Projected Draft Positions for 2017 Rookie Quarterbacks
Editor’s Note: This guest post was written by Russell Clay. Follow him on Twitter @RussellJClay.
As the draft approaches every year, twitter timelines and social media are filled with mock drafts and prognostication of all shapes and sizes. Some sources know GMs, coaches, and owners, while others know someone from a bar down the street. There’s a lot of noise out there. My goal is to stabilize this process as much as possible, and give some balance to what is draft season.
Over the past few years, a personal focus has been determining what’s “sticky” in terms of evaluating college prospects from year-to-year. Through all positions, I’ve found that where a player is drafted usually determines the success they find. Will all players follow that trend? Of course not, but using the way the NFL evaluates talent can be a very helpful tool.
With that said, let’s get into the 2017 quarterback class. Admittedly, I’ve done less work on this position in terms of production and athleticism research than running back and wide receiver (find my work on the 2017 RBs and WRs here). My reasoning is quarterback production in college doesn’t seem to have any rhyme or reason in translating to the next level like the other positions. However, through the draft process, there are enough bread crumbs and puzzle pieces out there to get a general vibe of where these players are headed and where they’ll be picked.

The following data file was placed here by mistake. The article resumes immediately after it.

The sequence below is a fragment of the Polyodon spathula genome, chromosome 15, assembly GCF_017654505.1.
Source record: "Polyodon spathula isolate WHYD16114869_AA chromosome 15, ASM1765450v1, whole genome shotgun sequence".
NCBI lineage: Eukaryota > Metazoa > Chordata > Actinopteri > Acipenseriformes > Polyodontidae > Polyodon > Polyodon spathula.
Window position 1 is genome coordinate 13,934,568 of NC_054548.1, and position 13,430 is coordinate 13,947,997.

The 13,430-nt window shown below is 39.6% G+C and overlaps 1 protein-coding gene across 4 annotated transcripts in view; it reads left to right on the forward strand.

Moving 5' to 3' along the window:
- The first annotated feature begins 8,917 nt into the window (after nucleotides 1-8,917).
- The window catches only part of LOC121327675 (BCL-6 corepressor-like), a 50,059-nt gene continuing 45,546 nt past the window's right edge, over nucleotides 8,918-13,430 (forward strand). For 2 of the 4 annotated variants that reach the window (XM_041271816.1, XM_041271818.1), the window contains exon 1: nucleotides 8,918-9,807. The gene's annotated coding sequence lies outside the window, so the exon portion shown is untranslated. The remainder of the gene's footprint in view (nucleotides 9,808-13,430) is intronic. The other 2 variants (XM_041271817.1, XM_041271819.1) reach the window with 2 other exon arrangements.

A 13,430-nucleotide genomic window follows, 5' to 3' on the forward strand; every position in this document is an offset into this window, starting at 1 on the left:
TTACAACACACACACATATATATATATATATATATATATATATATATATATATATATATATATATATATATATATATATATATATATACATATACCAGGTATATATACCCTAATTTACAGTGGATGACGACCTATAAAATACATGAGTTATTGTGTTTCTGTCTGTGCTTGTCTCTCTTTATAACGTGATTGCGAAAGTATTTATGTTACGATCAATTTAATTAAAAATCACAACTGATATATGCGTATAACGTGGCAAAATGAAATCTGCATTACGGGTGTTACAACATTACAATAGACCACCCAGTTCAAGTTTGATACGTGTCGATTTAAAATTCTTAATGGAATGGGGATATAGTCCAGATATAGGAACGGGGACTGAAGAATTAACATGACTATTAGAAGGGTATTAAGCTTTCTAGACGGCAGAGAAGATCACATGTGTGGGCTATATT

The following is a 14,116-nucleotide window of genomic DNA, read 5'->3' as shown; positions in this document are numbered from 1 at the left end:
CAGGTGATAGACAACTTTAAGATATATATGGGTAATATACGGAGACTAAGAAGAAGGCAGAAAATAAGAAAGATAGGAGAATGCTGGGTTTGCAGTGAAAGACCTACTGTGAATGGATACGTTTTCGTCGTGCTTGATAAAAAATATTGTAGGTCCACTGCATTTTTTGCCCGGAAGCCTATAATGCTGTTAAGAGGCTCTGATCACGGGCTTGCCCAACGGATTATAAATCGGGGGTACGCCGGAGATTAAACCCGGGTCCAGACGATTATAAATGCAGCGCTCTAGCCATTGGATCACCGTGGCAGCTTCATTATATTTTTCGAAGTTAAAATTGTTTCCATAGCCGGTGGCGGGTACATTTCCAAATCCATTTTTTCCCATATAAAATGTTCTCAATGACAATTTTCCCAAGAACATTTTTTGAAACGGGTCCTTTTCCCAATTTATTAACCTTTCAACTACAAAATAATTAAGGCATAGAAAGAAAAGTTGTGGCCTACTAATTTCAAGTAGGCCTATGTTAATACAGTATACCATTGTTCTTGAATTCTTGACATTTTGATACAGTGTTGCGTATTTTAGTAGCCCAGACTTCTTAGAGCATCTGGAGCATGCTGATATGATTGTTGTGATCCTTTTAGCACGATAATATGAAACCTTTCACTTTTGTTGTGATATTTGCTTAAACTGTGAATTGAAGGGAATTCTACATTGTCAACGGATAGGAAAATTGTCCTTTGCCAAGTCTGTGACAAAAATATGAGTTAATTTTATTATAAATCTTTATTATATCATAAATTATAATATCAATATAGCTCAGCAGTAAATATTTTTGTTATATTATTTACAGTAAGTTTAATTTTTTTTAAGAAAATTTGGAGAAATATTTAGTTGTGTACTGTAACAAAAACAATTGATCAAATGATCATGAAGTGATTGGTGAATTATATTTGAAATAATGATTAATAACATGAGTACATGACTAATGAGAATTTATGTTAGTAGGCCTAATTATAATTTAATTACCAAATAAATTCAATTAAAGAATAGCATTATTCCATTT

These are in order of projected draft position, from highest-to-lowest.
Mitchell Trubisky, North Carolina – Top-10
Mitchell Trubisky was a late-riser compared to the rest of the class. At North Carolina, he sat behind upperclassmen Marquise Williams for two years before he finally got a shot in 2016, well after DeShaun Watson and DeShone Kizer had become household names. It’s a bit of a red-flag for Trubisky, as he was unable to usurp Williams, who was nothing if not inconsistent. However, it doesn’t appear NFL teams are particularly worried about it, as rumors have swirled of Trubisky landing in the top-12 to multiple teams, the Browns and 49ers being the two most prominent names. While this could be smoke, based on his athletic testing in the combine and how he performed in his final season at North Carolina, Trubisky will be the first quarterback taken in the 2017 draft.
Deshaun Watson, Clemson – Top-15